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If you had around $500-600 for a refractor....

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#1 guyve

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Posted 02 December 2012 - 09:04 PM

If you had around $500-600 for a refractor for AP what would you get?

#2 orion61

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Posted 02 December 2012 - 09:21 PM

I got mine for around that a few yers ago and have never been sorry 102mm Meade Ed/APO No color, Dont know if I got lucky or they are all this good.
It has held it own next to refractors costing 2-3X as much, and one out performed one, (to my delight, and his packing up and moving away from me)

#3 guyve

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Posted 02 December 2012 - 09:56 PM

Did you get it used? Seems like it should be more than 500-600

#4 RTLR 12

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Posted 02 December 2012 - 10:10 PM

For a budget of $500 to $600 you will be looking at something in the used 80mm ED range like a WO, AT, SV, or Meade. Look to the classifieds and some good scopes come up from time to time in the price range.

Stan

#5 coopman

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Posted 02 December 2012 - 10:18 PM

What do you have for a mount?

#6 guyve

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Posted 02 December 2012 - 10:53 PM

cg-5gt

#7 guyve

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Posted 02 December 2012 - 10:54 PM

at65quad vs orion 80ed (i have currently)?

#8 orlyandico

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Posted 02 December 2012 - 11:08 PM

the 80ed should be good.

i would replace the focuser with a feathertouch or moonlite (which is like $350) and get a field flattener.

i am using a 100ed right now, with a flattener and william-optics focuser. i have no complaints except the focuser isn't good enough for heavier loads (and it's a william-optics which is an upgrade over the stock focuser).

so if i had an 80ed, i'd get a $100 - $150 flattener (there are many) and a scratch and ding feathertouch for $350.

none of the $500 - $600 refractors out there come with a feathertouch or anything remotely similar. and all of them, doublet or triplet, would need a flattener anyway.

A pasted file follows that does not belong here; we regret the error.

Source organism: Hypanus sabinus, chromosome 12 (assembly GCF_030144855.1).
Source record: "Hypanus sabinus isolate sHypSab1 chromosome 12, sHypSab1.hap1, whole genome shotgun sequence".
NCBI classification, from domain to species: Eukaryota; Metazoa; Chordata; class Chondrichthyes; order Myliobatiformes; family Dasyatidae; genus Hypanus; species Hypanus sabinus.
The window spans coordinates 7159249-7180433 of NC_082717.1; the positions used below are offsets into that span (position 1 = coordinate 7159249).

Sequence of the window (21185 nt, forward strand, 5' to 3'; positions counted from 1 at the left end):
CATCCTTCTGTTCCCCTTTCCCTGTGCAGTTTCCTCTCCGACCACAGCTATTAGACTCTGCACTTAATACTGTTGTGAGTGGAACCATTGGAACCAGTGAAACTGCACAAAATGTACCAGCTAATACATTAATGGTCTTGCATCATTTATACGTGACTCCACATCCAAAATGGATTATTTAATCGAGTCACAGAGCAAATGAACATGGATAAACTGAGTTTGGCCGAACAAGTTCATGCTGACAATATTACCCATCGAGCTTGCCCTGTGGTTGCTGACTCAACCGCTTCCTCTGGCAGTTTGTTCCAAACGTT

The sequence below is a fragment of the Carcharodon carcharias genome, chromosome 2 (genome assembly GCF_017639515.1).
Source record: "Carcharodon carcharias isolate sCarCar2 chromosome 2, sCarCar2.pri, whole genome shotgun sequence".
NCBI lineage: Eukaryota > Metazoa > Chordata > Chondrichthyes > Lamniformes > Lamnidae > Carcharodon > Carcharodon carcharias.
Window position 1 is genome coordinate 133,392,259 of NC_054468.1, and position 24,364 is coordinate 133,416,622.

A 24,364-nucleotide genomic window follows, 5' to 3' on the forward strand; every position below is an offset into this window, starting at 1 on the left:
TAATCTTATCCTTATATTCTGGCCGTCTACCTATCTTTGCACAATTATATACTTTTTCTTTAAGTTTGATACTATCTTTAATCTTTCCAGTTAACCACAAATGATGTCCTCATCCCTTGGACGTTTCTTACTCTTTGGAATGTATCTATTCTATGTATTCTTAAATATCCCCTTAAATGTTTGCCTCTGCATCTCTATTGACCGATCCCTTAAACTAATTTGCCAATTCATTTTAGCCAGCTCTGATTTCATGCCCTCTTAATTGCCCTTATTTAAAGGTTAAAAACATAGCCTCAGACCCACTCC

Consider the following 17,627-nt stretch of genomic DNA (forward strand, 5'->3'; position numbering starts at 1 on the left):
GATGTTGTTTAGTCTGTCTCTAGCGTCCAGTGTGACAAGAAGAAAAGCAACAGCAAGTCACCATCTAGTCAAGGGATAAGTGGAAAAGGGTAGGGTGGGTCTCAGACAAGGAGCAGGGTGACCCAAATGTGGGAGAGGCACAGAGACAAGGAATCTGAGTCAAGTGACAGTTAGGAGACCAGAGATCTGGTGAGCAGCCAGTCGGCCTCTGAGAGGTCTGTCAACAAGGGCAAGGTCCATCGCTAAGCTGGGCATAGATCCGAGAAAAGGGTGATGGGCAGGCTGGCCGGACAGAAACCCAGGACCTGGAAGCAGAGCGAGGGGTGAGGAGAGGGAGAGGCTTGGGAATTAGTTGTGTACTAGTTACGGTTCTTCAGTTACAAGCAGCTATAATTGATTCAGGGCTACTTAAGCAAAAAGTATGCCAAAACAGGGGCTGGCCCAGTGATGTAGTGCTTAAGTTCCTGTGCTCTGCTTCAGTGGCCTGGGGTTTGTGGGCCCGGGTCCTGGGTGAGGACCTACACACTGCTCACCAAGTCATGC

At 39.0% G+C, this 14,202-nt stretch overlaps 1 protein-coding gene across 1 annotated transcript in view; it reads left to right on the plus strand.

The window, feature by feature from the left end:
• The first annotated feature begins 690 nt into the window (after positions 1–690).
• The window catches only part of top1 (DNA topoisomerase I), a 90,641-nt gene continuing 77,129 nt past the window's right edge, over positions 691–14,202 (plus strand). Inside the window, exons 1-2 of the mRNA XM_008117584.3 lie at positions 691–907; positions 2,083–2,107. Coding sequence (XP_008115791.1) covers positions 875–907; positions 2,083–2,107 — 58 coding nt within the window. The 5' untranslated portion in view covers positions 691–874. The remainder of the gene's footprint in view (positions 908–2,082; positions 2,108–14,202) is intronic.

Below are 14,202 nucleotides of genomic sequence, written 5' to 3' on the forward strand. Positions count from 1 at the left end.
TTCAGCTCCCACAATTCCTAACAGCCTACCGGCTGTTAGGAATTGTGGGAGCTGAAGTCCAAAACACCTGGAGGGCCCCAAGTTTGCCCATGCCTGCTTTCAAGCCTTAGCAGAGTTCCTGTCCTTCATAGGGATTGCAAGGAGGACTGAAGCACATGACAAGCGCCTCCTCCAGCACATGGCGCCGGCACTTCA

the orion 80ed and 100ed are FPL53 doublets, and optically very good (better than the faster/shorter doublets, simply because they are slower and longer). the only issues with the orion 80ed/100ed is the bad mechanicals of the focuser.

#9 Jon Isaacs

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Posted 03 December 2012 - 02:27 AM

For a budget of $500 to $600 you will be looking at something in the used 80mm ED range like a WO, AT, SV, or Meade. Look to the classifieds and some good scopes come up from time to time in the price range.

Stan


A new ED-80 from Orion is $500, a used ED-80 is about $300 on Astromart. The ED-80 is popular for Astrophotography because of it very good color correction, the F/7.5 doublet based on FPL-53 is better in this regard than the scopes from other vendors that are slightly faster but use FPL-51 (or something similar). As far as I know, in this price range, only the ED-80s from Synta have the good FPL-53 glass.

Used does open up more options but in this price range, few doublets other than the William Optics 80mm F/7 FDs used FPL-53. There were a couple from Celestron that were in the F/6 range but I never saw it clearly stated by Celestron that they actually did use FPL-53.

Jon

#10 RTLR 12

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Posted 03 December 2012 - 02:51 AM

I have very good luck and get great results with my Celestron Onyx 80 F/6.25 that uses FPL 53 glass. $300 to $400 on the used market.

Stan

#11 Jon Isaacs

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Posted 03 December 2012 - 02:58 AM

I have very good luck and get great results with my Celestron Onyx 80 F/6.25 that uses FPL 53 glass. $300 to $400 on the used market.

Stan


Do you have a link to something where Celestron itself states the Onyx uses FPL-53, all I could ever find was somewhat vague.

Jon

#12 RTLR 12

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Posted 03 December 2012 - 03:11 AM

Here...

http://www.astronomy...stron_onyx_8...

Stan

#13 Jon Isaacs

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Posted 03 December 2012 - 06:29 AM

Here...

http://www.astronomy...stron_onyx_8...

Stan


Stan:



I have seen others refer to the Onyx as using FPL-53 but I have not seen it so stated by Celestron itself. What I have seen Celestron say is "Fluoro-Crown" which could be any ED glass.

In Phil's review, he states:

"Jupiter appeared sharp and clear with a slight purplish halo of false color surrounding its limb. I also saw purple fringing around the moon's limb.

... Is it a pure apochromat? No, given the purple fringing I saw around the moon and Jupiter."

This is an F/6.25 scope with a 500mm focal length which would increase the level of chromatic aberration somewhat over the ED-80's at F/7.5. In any event, my 80mm William Optics FD which does have an FPL-53 based objective has a 555mm focal length (F/6.9) and I see no evidence of chromatic aberration even on Venus which is much more demanding than either the moon or Jupiter. There is some irony in the fact that William Optics called a "Fluorite Doublet" but in fact it used FPL-53.

Different observers have different sensitivities to chromatic aberration but the Onyx has always represented something of a conundrum because I never could find a specific statement by Celestron that the Onyx did use FPL-53 and reviews like Phil's that mention CA only confuse the question.

Maybe I an asking too much..